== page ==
People are impatient, really impatient and if your WordPress site slows to a crawl, they’ll be gone never to return. A potential customer lost. By making your website faster you will create a better visitor experience. Google has found that just a delay of 0.4 seconds changes visitors behaviour, making them less likely to use the site as much now and on returning visits, while Amazon found that each additional 100ms in latency cost them 1% of sales.
Not only could you be losing visitors, but website speed is a ranking factor too. So you are reducing the number of visitors to your site as well.
When you are looking to improve speed your first step is to get a benchmark reading of how fast your site really is. GTmetrix (gtmetrix.com) or Pingdom Tools is a good place to analyze your site and check your results. Once you know where your site stands, the following techniques can be applied to your WordPress site to give it a speed boost.
1. PHP 7+
If you aren’t currently using PHP 7 and above you are really missing out on a performance boost to your WordPress install. PHP 7 incorporates Zend Engine 3.0 which is a marked improvement over version 2.0, doubling the performance of apps and cutting in half the memory use over PHP 5.6.
This is one of the easiest upgrades you can implement on your site, because you just need to enable a radio button on your server.
WordPress used to have to execute nearly 100 million CPU runtime instructions in older versions of PHP, but now in 7, it is down to 25 million. Benchmarks suggest you may be able to decrease load time by as much as 50% over older installs.
2. Update Your Server Software
It is important to make sure you are running the latest versions of, not only WordPress itself, but also other components running on your site.
Updating to the latest version of MySQL, for example, provides performance enhancements of up to 2x faster. They have been able to set new benchmark records of nearly 1.8 million queries per second.
Once again, this is typically a very simple job. Just speak to your hosting server, who should be able to help you do an automatic and free upgrade of the database and other software.
3. Set up your site on a VPS
One major reason for a slow site can be down to your hosting package. If you’re using shared hosting to keep the costs down it could be a false economy. Get a few dozen visitors to your site and you could find it grinding to a halt.
VPS hosting is a virtual private server, it’s still shared hosting but it replicates the features of a dedicated server. Most websites don’t need a fully dedicated web server or the costs associated with it. VPS bridges the gap between a shared and a private server allowing you the benefits of your own server without the financial commitment.
Choosing a virtual private server may be a more expensive option, but it will give you access to more features as well as providing your site more resources to handle requests. You won’t have the problem of someone else’s site hogging the server’s processing power and slowing or bringing down your site in the process.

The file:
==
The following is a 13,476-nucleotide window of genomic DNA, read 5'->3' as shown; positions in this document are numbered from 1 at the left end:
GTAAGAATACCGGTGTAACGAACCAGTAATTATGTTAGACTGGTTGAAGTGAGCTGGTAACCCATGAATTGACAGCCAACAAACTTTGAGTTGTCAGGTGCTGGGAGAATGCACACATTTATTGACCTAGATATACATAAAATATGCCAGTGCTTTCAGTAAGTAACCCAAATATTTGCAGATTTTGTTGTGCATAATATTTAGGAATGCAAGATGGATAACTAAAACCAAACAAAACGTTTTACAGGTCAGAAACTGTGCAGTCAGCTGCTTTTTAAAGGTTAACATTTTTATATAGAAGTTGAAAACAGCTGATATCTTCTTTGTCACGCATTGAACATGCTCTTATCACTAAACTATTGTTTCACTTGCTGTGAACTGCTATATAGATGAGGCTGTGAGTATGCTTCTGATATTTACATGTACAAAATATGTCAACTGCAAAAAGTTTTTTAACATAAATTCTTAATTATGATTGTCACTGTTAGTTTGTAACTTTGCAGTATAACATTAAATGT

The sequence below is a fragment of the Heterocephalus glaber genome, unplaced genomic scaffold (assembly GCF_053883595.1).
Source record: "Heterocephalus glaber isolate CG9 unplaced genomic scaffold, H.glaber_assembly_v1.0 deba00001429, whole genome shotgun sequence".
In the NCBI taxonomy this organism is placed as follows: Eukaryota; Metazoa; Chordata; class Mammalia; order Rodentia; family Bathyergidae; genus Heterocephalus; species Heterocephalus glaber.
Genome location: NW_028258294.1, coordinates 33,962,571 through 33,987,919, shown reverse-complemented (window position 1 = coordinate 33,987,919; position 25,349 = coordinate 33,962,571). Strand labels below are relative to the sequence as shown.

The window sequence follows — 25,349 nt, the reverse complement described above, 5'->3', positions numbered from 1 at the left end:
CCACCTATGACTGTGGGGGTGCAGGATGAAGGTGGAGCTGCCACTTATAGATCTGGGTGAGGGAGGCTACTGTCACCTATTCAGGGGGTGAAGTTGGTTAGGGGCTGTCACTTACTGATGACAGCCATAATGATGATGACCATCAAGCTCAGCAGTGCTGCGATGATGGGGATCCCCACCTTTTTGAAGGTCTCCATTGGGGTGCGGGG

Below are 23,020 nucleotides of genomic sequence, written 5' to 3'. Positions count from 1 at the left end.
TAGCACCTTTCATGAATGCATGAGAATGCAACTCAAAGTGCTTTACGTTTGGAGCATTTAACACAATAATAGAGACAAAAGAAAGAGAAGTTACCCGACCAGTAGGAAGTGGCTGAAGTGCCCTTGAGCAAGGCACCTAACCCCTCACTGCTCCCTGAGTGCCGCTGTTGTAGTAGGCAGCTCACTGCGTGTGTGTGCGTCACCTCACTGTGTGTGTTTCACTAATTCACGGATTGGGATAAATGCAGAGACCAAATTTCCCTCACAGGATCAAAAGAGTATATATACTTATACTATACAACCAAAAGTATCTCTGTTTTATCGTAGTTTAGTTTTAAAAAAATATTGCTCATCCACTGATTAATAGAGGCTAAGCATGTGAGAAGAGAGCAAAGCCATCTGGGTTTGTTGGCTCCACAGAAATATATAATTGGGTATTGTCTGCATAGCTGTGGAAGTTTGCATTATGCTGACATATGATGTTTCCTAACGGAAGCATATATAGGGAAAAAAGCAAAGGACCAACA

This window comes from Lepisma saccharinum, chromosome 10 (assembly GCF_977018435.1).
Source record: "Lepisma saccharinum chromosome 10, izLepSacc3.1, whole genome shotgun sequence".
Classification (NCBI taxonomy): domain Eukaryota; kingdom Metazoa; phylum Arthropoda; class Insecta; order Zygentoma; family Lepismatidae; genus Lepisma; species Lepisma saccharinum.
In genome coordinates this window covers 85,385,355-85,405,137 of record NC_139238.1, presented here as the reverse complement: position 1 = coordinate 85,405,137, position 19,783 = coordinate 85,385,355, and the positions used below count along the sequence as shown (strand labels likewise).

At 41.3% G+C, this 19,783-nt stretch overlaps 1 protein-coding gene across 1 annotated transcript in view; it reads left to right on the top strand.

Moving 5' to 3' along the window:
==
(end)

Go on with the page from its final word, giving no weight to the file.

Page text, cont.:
If you’d like to understand more about the benefits of a VPS, you can have a look at the following article: InMotion VPS Hosting Review – Is It Worth the money? (7 thoughts) – CollectiveRay
4. Page Caching
A caching plugin will take your dynamic content and create a static HTML version, serving the lightweight page to visitors. The HTML version uses fewer resources than the PHP scripts your site runs, speeding up the whole process.
Another way to use caching to speed up WordPress is with the use of OPcode caching. OPcode caching works by storing PHP script compiled in the cache, once the calculation has been performed the first time. Scripts can then be loaded extremely quickly as required.
This can naturally lead to significant speed improvements. OPcache is already part of PHP 7 but may not be enabled in your distribution package by default.
You’ll need to ask your hosting company to enable this for you, or else set up your site on a VPS as discussed above, which will give you more control of the server software.
5. Troubleshooting Problem Plugins
Anyone who is capable of writing PHP code can create a WordPress plugin, but it doesn’t mean they will all do a good job of it. If your site is running at a slower pace than you would like, could the culprit be a plugin?
The first thing to do is to remove any unnecessary plugins, the more bloated your install the slower it becomes. Once you’ve done that, it’s not a bad idea to make sure your plugins are up-to-date as well.
If you have noticed your site becoming slower recently, start by removing the most recent addition then work your way back checking for a speed improvement. When you find the cause of the problem you will need to find an alternative plugin if you can’t do without the feature.
You can also use plugins such as P3 profiler, which can help you find troublesome plugins.
Applying these five improvements to your install will make WordPress faster and improve, not only the number of visitors to your site but also the amount of time they spend with you. You don’t need to commit to all these techniques to make a difference, just one or two of them should make a big difference in improving your SEO, bounce rate and ultimately your conversions too.